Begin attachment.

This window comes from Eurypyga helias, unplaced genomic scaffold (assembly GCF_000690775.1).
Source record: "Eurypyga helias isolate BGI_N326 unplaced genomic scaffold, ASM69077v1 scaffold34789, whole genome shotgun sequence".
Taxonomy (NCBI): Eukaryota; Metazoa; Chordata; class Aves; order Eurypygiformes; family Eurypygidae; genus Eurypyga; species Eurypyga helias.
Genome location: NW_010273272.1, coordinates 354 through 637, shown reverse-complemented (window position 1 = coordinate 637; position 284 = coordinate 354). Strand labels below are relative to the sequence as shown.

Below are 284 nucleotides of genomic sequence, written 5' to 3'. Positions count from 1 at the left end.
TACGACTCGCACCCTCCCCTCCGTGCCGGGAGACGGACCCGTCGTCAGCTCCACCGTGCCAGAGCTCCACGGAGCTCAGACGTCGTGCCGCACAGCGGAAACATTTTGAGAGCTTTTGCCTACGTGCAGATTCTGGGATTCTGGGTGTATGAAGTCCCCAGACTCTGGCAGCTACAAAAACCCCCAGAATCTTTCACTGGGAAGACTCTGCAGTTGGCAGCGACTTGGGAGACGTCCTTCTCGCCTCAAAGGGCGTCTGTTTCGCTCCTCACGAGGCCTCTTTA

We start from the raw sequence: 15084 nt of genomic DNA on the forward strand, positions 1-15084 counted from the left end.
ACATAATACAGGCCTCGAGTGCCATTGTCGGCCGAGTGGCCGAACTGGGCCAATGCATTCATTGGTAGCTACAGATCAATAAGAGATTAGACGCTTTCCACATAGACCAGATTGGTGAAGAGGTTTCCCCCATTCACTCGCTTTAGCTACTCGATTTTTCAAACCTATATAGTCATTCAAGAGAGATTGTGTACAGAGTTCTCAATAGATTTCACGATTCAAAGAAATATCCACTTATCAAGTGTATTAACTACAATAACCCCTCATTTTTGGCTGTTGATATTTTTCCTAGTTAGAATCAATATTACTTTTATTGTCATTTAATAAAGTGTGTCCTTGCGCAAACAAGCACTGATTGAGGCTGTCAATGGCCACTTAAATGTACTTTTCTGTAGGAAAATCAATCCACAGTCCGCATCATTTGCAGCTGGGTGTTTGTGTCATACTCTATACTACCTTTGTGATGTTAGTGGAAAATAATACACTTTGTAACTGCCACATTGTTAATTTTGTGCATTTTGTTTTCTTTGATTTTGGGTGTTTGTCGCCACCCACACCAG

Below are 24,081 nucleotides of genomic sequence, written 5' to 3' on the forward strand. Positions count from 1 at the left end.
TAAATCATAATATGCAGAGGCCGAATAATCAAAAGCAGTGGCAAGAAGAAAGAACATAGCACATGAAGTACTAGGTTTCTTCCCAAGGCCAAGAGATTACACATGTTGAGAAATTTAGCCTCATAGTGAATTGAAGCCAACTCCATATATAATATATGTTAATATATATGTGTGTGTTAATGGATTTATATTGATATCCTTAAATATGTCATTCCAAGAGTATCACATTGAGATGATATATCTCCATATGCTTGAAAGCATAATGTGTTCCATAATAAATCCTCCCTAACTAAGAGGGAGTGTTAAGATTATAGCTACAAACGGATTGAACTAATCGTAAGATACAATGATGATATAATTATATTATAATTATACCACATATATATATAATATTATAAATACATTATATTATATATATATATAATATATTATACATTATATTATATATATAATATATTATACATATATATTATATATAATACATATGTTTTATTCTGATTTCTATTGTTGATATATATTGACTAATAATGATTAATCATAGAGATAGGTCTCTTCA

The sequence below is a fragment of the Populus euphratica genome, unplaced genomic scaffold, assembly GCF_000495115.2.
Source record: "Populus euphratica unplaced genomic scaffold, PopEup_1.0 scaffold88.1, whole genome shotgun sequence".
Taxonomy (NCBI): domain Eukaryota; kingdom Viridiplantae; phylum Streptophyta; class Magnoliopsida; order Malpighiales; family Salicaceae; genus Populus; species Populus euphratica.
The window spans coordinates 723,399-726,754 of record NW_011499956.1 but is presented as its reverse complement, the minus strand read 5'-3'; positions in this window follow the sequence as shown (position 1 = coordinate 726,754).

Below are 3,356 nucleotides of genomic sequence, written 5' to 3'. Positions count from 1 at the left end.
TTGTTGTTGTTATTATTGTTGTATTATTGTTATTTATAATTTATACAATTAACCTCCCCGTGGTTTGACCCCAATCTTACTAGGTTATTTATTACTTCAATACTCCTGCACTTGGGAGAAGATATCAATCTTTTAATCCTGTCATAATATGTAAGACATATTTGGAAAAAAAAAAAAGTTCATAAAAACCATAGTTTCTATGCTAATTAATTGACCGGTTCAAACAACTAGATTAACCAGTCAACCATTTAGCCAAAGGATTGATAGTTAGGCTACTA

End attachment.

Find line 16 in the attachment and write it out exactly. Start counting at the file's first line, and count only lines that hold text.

TTGTTGTTGTTATTATTGTTGTATTATTGTTATTTATAATTTATACAATTAACCTCCCCGTGGTTTGACCCCAATCTTACTAGGTTATTTATTACTTCAATACTCCTGCACTTGGGAGAAGATATCAATCTTTTAATCCTGTCATAATATGTAAGACATATTTGGAAAAAAAAAAAAGTTCATAAAAACCATAGTTTCTATGCTAATTAATTGACCGGTTCAAACAACTAGATTAACCAGTCAACCATTTAGCCAAAGGATTGATAGTTAGGCTACTA